Drinking vessels - the two pots (left) are Dutch but would common in all Caribbean taverns; a horn beaker for ale and cider and a pewter tankard (right) circa 1690



Pirates - like most other seamen and civilians in this historical period - drank a lot of alcohol on a daily basis whether at sea or not. Moslem countries did not brew or distil alcohol ; pirates sailing in the Indian Ocean and Red Sea paid high prices to any European trader in Madagascar, Calicut, Bombay or Madras shipping alcoholic drink : which was rare as there was no market for spirits in those countries. Mariners sailing off India and Madagascar in later years obtained
arrack, a potent spirit from fermented rice. Caribbean seamen enjoyed flavoured rum distilled from a brew of molasses or cane-sugar, the practice originating in Barbados in 1620 copied from the method of making Spanish aguardiente but this kind of Rhum was not the same tipple as you see in bars today. Rum could be used as a base for another very popular pirate drink, Punch ; rum and water with added lemon juice and sweetened with sugar.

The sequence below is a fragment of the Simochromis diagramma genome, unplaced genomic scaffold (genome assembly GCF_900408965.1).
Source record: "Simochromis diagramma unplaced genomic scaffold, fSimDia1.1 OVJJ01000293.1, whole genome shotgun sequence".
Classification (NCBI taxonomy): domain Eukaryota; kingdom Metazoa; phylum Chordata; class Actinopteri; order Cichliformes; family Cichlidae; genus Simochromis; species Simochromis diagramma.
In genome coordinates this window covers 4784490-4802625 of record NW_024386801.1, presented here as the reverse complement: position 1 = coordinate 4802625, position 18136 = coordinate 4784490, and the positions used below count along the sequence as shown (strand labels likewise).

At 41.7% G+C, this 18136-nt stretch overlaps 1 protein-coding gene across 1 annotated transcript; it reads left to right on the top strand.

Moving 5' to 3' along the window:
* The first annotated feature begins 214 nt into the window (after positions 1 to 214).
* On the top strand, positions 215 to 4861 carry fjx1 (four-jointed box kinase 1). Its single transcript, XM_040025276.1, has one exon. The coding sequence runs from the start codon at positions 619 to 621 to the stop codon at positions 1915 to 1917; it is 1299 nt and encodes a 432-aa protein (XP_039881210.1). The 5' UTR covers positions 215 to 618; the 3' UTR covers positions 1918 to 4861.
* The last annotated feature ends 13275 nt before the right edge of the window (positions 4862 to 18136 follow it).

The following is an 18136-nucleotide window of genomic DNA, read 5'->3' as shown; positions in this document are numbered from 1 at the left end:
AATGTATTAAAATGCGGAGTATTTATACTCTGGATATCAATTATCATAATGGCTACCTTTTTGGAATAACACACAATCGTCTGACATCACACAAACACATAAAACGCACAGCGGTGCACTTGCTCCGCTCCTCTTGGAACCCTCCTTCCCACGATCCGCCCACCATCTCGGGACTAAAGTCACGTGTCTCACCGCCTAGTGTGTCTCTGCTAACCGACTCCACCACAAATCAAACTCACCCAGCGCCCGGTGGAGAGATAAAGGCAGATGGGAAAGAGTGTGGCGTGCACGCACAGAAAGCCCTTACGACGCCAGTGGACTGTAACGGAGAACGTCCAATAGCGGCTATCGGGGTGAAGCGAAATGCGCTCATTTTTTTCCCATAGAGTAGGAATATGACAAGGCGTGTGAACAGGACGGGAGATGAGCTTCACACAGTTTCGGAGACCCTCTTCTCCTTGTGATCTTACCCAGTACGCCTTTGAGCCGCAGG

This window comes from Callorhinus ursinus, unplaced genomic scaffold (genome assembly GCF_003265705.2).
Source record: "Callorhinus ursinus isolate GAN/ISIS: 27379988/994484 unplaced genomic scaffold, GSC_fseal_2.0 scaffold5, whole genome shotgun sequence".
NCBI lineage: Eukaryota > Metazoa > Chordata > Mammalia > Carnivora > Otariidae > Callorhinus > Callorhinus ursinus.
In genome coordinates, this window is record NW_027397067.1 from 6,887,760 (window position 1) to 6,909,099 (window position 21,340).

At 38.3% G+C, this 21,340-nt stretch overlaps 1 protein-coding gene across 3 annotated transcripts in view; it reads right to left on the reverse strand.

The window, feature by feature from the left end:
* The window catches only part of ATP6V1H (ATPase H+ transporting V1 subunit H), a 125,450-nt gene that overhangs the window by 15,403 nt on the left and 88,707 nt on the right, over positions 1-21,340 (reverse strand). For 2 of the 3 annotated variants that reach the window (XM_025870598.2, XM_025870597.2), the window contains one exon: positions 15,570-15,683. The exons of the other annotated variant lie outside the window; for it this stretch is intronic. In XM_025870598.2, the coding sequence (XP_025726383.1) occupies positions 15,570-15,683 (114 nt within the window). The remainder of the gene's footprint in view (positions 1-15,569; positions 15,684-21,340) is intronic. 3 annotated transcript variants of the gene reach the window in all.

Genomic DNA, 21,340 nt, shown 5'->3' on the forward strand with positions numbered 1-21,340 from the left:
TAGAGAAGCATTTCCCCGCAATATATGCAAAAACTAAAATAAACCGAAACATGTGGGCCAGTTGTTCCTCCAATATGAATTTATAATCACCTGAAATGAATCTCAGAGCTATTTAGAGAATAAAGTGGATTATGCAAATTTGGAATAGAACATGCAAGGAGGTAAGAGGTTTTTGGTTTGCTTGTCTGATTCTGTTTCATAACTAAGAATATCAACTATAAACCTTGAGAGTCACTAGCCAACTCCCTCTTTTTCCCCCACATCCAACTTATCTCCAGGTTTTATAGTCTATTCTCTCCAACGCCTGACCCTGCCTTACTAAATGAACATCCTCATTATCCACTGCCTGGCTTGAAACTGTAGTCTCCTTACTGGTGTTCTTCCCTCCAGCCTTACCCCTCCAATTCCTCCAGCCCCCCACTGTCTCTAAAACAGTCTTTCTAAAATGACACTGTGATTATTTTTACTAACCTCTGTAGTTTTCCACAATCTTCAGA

Rum would be used along with hot water and sugar to make punch or added to beer or ale, warm water and sugar to make Flip, served in metal cans fitted with a lid to keep the drink warm. Pirate ‘Flip’ developed into a drink we enjoy today, Egg-Nog or Rum Flip : take an egg and separate the yolk from the white ; mix sugar to the beaten yolk then add rum and milk - whip the egg-white and add to the yolk by ‘folding in’. Chill in a fridge before drinking. Another spiced and sweetened pirate drink based on rum was the famous Bumboe or Bombo, an old medieval recipe similar to mead, modified by substituting rum for ale and distilled or fermented cane liquor for the honey, and adding nutmeg. ‘Grog’ is rum diluted with water to reduce the mixture’s sugary and sticky consistency ; the term comes from a practice introduced in 1745 by Admiral Vernon, an officer serving in the Royal Navy. Vernon wore a Grogram cloak at sea (a tough material made from silk, mohair and wool). Period Rum would keep indefinitely - if stored correctly - but rum mixed with water has a limited life. Gin was shipped from England and Holland but though extremely cheap was thought to be equally ‘unwholesome’. Brandy was both a very popular drink and considered a medicine ; in the Caribbean a local brandy came from Pisco in Chile - and the drinking of this much sought-after brew is said to be the reason why pirates Dampier and Davis and their crew sailing in the Pacific could not come alongside a prize off the coast of Peru despite twenty attempts to do so, eventually giving up and sailing away to sober up. Port wine was rare but welcome and light Spanish wines were refreshing and very popular, along with fortified wines from Madiera and Sack (sherry) from Portugal or Spain or from the vineyards owned by these countries along the coasts of Chile and Peru.